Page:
Only two elections in Australia this year, compared to last year’s four, but they are the two big ones: a federal election to be held sometime late in the year (October is tipped as the most likely date), and the New South Wales election on 24 March.
Although Labor has been in power in NSW since 1995, and its performance in the current term has been less than stellar, it is widely expected that Morris Iemma’s government will be re-elected. The most recent Newspoll, published just after Christmas, gave it a comfortable 53-47 lead over the opposition.
So opposition leader Peter Debnam – whose dissatisfaction rating has reached a striking 42% – needs all the help he can get. And it’s qualified good news for him that Iemma has agreed to holding a televised debate prior to the election – something his predecessor Bob Carr had always refused to do.
To get the debate, however, Debnam has had to agree to all of Iemma’s conditions. There will be no live audience, the leaders will debate seated, not standing (Debnam is considerably taller), and most importantly, the debate will be held five weeks ahead of the election, on 16 February. Very few voters will be focused on the election by then, and those who are will have plenty of time to forget the debate before polling day.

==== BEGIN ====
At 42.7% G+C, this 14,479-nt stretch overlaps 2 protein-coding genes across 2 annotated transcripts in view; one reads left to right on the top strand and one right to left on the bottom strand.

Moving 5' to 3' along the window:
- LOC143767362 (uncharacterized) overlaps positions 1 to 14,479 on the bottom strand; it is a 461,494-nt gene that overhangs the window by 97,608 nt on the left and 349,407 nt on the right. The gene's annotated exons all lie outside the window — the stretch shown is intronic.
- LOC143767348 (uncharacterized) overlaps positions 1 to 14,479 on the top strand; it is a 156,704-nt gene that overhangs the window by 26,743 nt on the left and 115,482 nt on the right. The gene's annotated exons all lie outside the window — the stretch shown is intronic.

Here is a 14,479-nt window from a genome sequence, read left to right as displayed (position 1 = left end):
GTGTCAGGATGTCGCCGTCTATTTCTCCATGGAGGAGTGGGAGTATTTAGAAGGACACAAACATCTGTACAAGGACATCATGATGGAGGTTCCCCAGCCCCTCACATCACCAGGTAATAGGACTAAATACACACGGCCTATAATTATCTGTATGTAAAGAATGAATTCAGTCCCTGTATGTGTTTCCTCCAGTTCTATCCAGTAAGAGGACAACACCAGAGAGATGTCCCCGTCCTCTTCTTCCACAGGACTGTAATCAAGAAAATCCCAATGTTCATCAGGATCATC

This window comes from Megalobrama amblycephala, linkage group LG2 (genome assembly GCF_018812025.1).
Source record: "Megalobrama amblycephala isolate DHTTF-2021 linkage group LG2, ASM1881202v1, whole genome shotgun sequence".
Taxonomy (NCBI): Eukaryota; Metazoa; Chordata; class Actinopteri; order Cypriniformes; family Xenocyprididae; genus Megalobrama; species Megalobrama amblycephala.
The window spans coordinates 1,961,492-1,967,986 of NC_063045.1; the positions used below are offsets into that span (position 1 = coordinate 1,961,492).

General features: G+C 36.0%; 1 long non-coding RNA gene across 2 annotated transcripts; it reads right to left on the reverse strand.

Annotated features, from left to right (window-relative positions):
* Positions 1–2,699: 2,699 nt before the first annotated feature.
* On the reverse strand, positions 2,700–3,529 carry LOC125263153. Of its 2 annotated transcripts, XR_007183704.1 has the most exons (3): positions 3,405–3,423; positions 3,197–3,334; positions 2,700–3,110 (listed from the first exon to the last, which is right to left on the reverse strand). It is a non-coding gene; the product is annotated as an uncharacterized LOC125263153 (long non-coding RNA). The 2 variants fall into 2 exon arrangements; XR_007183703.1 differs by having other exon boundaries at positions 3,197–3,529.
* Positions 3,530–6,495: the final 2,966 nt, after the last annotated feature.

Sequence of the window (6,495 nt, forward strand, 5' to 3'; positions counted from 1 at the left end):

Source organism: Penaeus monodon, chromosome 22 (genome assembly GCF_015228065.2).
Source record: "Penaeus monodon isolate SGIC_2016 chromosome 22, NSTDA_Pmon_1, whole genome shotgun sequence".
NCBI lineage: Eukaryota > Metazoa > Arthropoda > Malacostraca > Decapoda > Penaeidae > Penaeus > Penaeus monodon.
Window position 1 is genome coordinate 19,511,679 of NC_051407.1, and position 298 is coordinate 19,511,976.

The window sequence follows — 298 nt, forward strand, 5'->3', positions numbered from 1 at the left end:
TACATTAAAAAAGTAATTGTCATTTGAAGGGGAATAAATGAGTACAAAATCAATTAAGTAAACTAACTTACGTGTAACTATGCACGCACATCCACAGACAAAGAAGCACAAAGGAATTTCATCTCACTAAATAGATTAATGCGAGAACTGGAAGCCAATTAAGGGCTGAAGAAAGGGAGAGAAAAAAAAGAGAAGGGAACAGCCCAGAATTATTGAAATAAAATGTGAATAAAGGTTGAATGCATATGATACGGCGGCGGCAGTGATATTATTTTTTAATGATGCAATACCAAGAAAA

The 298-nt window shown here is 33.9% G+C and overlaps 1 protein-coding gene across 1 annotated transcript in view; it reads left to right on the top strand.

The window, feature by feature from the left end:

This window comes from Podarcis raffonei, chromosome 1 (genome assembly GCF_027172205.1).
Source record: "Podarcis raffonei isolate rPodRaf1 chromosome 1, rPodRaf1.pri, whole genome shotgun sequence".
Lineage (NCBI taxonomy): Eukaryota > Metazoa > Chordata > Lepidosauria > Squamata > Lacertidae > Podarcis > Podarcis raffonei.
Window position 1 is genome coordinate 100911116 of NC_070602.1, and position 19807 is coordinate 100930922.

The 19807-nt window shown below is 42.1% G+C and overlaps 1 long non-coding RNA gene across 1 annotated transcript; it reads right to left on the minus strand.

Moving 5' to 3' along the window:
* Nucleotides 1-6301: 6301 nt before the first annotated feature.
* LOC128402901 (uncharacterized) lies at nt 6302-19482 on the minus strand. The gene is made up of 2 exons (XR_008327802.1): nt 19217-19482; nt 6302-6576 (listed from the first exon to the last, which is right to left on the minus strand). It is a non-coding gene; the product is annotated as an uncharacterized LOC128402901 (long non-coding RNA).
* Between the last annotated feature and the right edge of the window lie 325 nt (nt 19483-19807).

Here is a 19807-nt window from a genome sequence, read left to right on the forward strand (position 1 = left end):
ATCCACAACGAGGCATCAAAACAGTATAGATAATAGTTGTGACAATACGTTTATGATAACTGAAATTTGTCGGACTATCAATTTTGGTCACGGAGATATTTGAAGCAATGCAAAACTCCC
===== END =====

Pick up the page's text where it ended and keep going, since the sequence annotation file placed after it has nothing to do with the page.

The leaders’ debate is becoming an established part of the Australian political scene. In federal elections they date back to the Hawke-Peacock contest of 1984, and it would now be very hard for a prime minister to refuse to participate in one. State leaders can still get away with not holding them, as both Carr and Jeff Kennett did, and Peter Beattie still does, but the tide is clearly running against them.
The big problem is the way the timing and format of debates are manipulated to the government’s advantage. Debates held before a campaign has even begun are better than nothing, but not much better.
What we need is an impartial body to organise the debates (the role that used to be performed by the League of Women Voters in the US), and enough media pressure to ensure that both leaders turn up – or be humiliated by having their rival debate an empty chair.